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The 'rules' of polar travel

People often ask me about the so-called ‘rules’ of polar travel. What does the fact that our South Pole expedition will be ‘unsupported’ really mean?
With the caveats that I don’t think expeditions and people should be judged ‘better’ or ‘worse’ because of a failure to adhere to these arbitrary details, that I don’t know who made these up, nor who has the right to pass judgement on someone’s dreams, plans and triumphs, here are the polar ‘rules‘. You can also read more about SOUTH, our project, here.

Polar Rules and Definitions

Assist
Assist refers to the outside help received by an expedition. The most common form of polar assist is air-resupply.

Labels:
# Unassisted
# Assisted – resupplies
# Assisted – emergency (this category also applies if one or more members leave an ongoing expedition)

Support
Support refers to external power aids used for significant speed and load advantage. Typical aids are wind power (kites), animal power (dogs), or engine power (motorized vehicles). Only human powered expeditions are considered unsupported. Usage of human powered equipment such as skis, snowshoes, and sleds are not considered support. Usage of navigation aid such as compass and GPS are not considered support. Usage of safety aids such as radios, satellite phones and location beacons are not considered support.

Labels:
# Unsupported
# Wind Support
# Dog Support
# Motorized Support

Style
Style refers to other characteristics of the expedition.

Labels:
# Unguided
# Guided
# Solo

The style label “solo” requires that the explorer is alone and receive no outside assistance. A solo performance thus requires the assist label “unassisted”.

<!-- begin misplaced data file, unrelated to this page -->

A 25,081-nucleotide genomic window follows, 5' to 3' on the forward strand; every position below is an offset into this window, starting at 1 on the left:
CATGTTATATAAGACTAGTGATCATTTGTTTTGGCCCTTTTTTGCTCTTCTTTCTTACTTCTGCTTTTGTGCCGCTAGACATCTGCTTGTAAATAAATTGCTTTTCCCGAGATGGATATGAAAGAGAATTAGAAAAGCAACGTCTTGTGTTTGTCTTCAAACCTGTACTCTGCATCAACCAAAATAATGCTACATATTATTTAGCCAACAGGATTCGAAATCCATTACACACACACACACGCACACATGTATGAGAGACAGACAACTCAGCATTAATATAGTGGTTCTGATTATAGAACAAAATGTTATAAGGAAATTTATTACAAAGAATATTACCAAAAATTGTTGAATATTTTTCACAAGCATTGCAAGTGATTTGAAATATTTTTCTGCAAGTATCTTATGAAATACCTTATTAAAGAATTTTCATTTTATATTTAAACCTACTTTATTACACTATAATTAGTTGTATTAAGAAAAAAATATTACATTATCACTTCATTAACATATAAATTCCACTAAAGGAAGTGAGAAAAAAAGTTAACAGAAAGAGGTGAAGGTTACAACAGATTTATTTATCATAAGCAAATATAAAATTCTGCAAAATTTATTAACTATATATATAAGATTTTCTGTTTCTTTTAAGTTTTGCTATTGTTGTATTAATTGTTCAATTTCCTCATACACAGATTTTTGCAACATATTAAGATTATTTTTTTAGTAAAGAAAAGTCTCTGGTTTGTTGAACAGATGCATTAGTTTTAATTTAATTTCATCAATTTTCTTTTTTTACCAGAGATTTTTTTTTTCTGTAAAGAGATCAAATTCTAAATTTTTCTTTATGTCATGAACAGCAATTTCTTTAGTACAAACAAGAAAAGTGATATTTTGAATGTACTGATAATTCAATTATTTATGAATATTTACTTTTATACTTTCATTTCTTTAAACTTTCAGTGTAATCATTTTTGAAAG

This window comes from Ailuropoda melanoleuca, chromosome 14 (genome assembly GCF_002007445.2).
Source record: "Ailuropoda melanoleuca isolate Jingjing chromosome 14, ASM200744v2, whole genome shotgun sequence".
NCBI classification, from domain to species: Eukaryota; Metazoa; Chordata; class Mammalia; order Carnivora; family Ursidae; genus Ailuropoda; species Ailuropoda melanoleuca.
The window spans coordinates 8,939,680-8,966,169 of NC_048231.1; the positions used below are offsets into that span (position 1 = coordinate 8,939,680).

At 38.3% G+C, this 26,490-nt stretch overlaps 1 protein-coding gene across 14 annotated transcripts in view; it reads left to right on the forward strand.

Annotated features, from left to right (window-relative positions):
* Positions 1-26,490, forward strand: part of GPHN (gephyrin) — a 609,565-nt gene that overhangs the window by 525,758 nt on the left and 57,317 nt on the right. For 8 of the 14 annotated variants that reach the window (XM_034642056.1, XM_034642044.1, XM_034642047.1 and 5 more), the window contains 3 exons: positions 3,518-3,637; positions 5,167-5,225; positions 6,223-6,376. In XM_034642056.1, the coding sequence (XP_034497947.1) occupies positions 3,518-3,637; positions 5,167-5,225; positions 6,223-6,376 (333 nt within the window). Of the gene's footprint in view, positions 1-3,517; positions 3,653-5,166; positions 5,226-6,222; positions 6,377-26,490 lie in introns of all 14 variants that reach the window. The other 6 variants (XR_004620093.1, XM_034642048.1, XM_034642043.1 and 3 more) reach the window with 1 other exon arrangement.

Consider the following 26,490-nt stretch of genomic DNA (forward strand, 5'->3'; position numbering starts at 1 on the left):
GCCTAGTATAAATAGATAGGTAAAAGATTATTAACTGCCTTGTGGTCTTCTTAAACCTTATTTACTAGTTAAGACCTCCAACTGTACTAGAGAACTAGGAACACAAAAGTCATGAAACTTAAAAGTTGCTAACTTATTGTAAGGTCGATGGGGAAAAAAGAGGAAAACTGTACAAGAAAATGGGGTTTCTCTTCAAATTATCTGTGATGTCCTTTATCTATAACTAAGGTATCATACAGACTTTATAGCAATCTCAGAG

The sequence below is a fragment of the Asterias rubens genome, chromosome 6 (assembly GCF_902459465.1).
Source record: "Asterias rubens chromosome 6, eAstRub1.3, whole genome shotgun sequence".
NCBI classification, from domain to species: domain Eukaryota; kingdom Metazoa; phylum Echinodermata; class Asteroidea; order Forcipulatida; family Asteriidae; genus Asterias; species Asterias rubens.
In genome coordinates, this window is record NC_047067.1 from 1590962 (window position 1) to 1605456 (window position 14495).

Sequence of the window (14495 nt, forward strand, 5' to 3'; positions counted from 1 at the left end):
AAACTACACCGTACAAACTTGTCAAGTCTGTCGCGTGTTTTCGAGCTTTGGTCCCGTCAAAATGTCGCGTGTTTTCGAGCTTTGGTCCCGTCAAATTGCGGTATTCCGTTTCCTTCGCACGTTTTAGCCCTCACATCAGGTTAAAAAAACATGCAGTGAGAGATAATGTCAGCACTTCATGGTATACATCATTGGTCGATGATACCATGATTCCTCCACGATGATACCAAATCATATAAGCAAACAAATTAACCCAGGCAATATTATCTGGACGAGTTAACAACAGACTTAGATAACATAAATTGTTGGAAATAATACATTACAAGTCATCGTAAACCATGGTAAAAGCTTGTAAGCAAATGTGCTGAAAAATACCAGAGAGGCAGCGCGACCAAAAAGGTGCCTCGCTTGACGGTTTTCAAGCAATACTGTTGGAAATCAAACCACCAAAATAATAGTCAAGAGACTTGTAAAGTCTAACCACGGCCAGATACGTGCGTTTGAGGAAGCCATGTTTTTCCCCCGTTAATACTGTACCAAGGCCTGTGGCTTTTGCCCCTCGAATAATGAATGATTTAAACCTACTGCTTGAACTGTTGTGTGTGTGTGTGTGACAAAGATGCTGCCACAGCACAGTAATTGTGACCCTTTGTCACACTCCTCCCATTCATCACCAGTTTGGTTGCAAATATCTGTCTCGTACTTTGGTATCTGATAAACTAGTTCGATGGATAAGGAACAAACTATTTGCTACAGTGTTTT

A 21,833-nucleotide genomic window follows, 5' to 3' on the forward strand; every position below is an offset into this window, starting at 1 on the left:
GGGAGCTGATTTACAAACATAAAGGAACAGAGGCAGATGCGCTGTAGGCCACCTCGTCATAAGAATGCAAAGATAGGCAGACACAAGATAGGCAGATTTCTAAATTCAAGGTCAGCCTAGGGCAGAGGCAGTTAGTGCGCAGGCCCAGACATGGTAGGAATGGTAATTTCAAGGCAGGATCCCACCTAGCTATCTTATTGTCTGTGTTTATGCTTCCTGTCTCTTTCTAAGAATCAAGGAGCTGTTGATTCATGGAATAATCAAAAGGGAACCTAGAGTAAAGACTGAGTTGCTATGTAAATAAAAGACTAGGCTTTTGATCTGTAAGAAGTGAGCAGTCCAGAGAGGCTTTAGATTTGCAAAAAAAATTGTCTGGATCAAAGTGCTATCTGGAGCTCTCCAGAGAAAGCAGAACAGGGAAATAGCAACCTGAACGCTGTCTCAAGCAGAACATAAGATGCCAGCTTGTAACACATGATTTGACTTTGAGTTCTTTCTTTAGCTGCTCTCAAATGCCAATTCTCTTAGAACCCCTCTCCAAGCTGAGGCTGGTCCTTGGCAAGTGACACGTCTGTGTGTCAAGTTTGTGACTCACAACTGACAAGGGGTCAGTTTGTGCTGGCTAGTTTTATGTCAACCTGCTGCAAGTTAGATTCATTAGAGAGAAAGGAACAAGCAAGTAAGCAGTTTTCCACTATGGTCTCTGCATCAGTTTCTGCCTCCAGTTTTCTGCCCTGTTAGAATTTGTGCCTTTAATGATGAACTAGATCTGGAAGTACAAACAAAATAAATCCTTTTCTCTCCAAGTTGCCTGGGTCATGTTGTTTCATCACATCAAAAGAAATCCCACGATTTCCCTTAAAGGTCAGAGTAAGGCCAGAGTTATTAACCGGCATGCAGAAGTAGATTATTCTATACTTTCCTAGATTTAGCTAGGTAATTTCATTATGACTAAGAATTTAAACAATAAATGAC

Start/End Point
Below refer to overland or oversea North Pole or South Pole expeditions.

Travel to the South/North Pole
# The start point has to be from the boundary between land and water – the coast line. Permanent ice is considered part of the ocean, not the land.
# If the coast line is not obvious due to permanent ice, the start point should be according to mapped outline of the coast.

Partial travel to the South/North Pole
# Any start point that is not at the edge of the continental land mass, but at least 1 degree from the Pole itself. This covers “Last Degree” Expeditions as well as Patriot Hill starting points.

Traverse
# A Polar Traverse applies to expeditions traveling across a geographical feature. Example of features is continents, oceans, glaciers and mountain ranges.
# A traverse has different start and end points.
# An Antarctic or Arctic traverse has to traverse the full continent/ocean. The start and end points have to be from the boundary between land and water – the coast line. Permanent ice is considered part of the ocean, not the land.
# If the coast line is not obvious due to permanent ice, the start point should be according to mapped outline of the coast.

Return trip
# A return trip has the same start and end point.

Proximitiy
The proximity refers to accepted margin to valid start/end point.
# If the start/end point is determined by an obvious natural feature like the sea, or by a man/made object like the South Pole marker it should be touched.
# If the start/end point is determined by a GPS position like the North Pole, it should be verified by a GPS reading within a 30 meter margin
# If the start/end point is determined by a map like the Hercules Inlet, the point should be within the error margin of the source.

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